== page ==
Publish date: 13 May 2021

Throughout Mental Health Awareness Week (10-16 May), we’re sharing inspiring stories of how service users and our staff are supported through nature. Today, we hear how Cassel Hospital's garden has become a vital tool of rehabilitation for those staying there.

Sarah Heaton joined the Cassel as a gardener in 2012, having just before been qualified with an RHS certificate in horticulture. When she joined the hospital, she noticed the bigger task she had at hand. “The garden really wasn’t well looked after,” she said.

At that point, patients hadn’t been involved in the gardening process. This had changed rather quickly afterwards where a meeting between Sarah and the nurses at the Cassel spoke about the potential benefits the garden would have on those who particularly had more complex ‘personality disorders’.

“When we first introduced the idea of gardening as part of the patients’ rehabilitation, I was pleasantly surprised by how genuinely interested they were to get involved. Nine years on, it’s so satisfying to see the enthusiasm they have in maintaining the grounds, planting seeds and adding their personal touch,” Sarah says.

The impact gardening and the garden itself have had on patient’s path to recovery has been significant. Below are thoughts from a few of them:

‘’I like watching things grow and seeing the progress. I also like looking after things. It’s calming, relaxing and peaceful. It takes my mind off all my mental health issues.’’

‘’It’s a nice, calming space. I like seeing the wildlife that lives in the garden itself. Nice to have a space that is in tune with nature. It’s a good space to go to clear my head.’’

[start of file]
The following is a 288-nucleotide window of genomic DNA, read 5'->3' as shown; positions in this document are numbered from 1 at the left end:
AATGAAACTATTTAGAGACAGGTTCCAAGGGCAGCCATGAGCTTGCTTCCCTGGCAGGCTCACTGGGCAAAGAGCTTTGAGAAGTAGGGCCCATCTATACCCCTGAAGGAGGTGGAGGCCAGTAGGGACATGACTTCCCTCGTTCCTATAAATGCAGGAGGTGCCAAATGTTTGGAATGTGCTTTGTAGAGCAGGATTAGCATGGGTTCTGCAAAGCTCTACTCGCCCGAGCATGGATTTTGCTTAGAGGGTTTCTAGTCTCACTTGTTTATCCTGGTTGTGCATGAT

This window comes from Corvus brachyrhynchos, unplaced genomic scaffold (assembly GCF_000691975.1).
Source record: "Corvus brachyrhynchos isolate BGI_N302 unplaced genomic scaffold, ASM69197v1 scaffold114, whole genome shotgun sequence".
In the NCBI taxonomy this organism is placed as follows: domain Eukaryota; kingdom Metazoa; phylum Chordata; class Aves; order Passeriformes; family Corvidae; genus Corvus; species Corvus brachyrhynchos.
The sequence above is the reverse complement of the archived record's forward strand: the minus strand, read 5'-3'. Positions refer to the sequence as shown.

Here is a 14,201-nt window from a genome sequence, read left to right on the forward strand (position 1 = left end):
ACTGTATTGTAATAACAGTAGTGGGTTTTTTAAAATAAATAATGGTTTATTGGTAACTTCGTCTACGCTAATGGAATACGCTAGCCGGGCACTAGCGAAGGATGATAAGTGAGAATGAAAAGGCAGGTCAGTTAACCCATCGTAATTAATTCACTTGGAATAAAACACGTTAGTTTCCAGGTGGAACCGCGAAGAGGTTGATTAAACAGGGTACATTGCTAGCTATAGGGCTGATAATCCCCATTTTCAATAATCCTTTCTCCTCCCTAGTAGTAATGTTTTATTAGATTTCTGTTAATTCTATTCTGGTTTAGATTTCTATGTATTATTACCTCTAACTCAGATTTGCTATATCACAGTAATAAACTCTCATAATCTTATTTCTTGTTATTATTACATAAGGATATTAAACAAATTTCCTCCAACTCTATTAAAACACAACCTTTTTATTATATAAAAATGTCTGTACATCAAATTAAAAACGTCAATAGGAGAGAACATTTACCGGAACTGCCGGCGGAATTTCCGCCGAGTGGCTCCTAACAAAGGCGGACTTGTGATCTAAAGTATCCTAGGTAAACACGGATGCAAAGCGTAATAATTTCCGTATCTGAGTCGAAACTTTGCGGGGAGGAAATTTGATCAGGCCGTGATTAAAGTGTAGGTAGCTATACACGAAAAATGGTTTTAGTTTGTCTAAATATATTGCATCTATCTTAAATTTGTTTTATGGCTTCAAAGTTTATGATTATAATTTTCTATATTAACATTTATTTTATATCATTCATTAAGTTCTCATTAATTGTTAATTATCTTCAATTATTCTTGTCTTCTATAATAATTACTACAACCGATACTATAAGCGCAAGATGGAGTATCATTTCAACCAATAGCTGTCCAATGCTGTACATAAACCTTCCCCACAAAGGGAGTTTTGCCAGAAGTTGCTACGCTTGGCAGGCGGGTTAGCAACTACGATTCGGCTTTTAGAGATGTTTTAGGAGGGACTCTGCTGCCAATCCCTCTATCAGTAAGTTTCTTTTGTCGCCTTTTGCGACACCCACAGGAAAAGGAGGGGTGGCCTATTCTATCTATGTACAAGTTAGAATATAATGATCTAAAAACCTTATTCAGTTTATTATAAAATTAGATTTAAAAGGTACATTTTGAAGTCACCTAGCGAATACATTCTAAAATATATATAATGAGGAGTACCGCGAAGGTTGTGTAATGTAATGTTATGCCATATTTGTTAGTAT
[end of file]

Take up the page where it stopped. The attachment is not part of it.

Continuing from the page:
‘’I like that the grounds are big enough to walk around and look at the different wildlife that is present. It’s nice to explore the secret garden and imagine what it was like in the past. I also enjoy sitting in the garden to read as it is peaceful listening to the birds and looking for the squirrels and foxes. It gives me time away from the stresses of the therapy and allows me to focus on something positive. It also reminds me that things are always changing and that I too can grow and develop.”

According to a clinician at the Cassel, “I feel that staff and patients alike are lucky to have this space to pause from moments that are often very emotionally intense. Our patients come from a variety of backgrounds and it’s amazing how they’re able to enjoy the beautiful, natural space which they were deprived of before coming here. The garden is symbolic in the way that patients are able to see plants, trees and wildlife grow, similarly the way they hope to grow as individuals during treatment here at the Cassel.”

This September marks 100 years since the Cassel was established. See how you can get involved in marking the event by going to the Cassel Hospital Charitable Trust website.